“Hellow Hattie Dir”
Postmarked FEB 17, 1915 OAKDALE & KIRBYVILLE LA
The sender of this 99 year old postcard card is Burnham Craft, the stepfather of Hattie Maybell. She was 16 years of age at the time of this correspondence. Although most of the postcard wording penned by Mr. Craft tends to begin and end identically, there is always some new information imparted, albeit clipped and brief. This time, the message notifies “Cudn’ Hattie” of his impending visit “to spend a few hot dayes” Mendenhall some time that summer of 1915.
Note: Cudn’ Hattie used several variations of her name(s), therefore I will attempt to honor them all. These names and the possible reasoning for the variations were mentioned in a previous post.
Feb 1915 Postcard from Burnham Craft to Hattie Maybell
Oakdale,and Kirbyville LA- FEB 17, 1915 (postmark)
Oakdale, La 2-14-15 (Written on Valentine’s Day)
Hellow Hattie Dir How are you this leaves me felling Just so But i trust that these few lindes will finds you the same i will Bee out to spend a few hot dayes with you all from Yours truly your father
As always, he conveys affection Hattie her in some manner. For example, he refers to her as “dir” (dear) in the postcard. May I mention that the myth of the crude, backwards, “unaffectionate” southern Black man (of this era) is definitely challenged by Mr. Craft’s obvious affection for her. I submit to you that Mr. Craft was not an oddity. I believe that there were many Black men like Mr. Craft. There aren’t necessarily surviving tangible evidence to prove this claim. Still, I contend that southern black men of this era, did not hesitate to express their affection for their children and other loved ones. Included in this list are Cudn’ Hattie’s husband (Theodore L. Wallace) and two great uncles (Clarence S. Williams and Giles Williams) who wrote very affectionate letters to her. These letters will eventually be published in future posts.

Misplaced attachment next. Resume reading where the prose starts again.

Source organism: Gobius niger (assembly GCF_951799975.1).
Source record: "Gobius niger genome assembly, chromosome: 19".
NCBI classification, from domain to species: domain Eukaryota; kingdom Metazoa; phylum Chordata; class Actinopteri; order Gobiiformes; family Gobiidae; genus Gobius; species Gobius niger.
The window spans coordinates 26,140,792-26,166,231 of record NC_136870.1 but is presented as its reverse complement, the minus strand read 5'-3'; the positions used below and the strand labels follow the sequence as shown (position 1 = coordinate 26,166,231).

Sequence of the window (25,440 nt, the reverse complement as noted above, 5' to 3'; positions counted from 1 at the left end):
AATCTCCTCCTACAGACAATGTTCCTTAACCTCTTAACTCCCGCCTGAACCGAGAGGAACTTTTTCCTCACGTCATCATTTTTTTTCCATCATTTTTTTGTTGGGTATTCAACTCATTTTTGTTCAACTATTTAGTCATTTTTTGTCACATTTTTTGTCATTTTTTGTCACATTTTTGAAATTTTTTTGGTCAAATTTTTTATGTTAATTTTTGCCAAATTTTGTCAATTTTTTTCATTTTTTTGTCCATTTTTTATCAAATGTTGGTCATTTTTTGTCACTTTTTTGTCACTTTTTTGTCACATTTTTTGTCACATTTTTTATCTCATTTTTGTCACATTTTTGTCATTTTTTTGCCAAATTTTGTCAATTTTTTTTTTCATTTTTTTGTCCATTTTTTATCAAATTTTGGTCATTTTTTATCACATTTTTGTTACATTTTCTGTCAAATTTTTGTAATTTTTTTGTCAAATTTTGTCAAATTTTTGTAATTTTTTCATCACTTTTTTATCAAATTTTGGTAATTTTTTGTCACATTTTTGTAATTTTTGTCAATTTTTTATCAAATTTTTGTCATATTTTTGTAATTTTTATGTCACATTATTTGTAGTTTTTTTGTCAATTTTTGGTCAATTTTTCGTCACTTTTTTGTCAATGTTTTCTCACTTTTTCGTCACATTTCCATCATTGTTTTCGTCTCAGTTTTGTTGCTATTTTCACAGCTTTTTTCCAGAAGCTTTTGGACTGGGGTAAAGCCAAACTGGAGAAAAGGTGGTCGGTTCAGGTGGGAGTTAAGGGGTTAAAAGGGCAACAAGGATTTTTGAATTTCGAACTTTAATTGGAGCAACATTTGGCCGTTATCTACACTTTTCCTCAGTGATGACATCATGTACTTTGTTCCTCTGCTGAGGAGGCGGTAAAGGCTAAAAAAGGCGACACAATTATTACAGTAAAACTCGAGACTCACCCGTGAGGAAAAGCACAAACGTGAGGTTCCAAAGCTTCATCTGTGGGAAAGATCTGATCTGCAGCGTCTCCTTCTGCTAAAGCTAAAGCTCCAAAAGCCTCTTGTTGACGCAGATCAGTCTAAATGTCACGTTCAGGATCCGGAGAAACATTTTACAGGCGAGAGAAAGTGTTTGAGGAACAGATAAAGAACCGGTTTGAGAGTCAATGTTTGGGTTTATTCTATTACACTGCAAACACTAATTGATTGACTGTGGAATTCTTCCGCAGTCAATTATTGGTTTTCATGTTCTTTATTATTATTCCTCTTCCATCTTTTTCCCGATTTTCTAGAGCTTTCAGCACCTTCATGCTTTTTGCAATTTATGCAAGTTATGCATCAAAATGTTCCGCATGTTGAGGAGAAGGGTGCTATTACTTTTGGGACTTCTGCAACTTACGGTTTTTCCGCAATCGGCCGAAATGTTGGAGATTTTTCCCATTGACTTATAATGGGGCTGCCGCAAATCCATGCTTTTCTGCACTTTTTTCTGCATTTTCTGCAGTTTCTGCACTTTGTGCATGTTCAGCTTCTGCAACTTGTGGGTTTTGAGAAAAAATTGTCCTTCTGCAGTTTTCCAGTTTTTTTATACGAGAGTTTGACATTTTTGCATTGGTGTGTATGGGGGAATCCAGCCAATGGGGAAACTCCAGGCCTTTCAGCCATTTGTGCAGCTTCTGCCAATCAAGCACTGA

Personally, I am impressed with Mr. Craft’s literacy and am interested in when and how he was able to attend school. I also admire his tenacity for correspondence. He did not forsake, the daughter of Ada Williams Epting Craft (his deceased wife). It appears that after the death of her Hattie Maybell’s mother he was determined to stay in contact with her. At some point he remarried and traveled quite for work with the railroad company (evidenced by the various different postmark locales). Mr. Craft not only resided in a different town, but also in a different state, Texas!
Information gleaned from other letter indicated that Mr. Craft was decidedly human, which will be subsequently shared. His missteps and flaws are documented in the several letters to Cudn’ (written by him and other relatives) and explained to me in detail by Cudn’ Minnie (1912-2002).
How unfortunate because I was ready to rush out and have him fitted for wings AND a halo.
As always, stay tuned…The next soon- to- be published postcard is dated 1917. It will refer my paternal great-grandfather and great grandmother. Thanks for reading.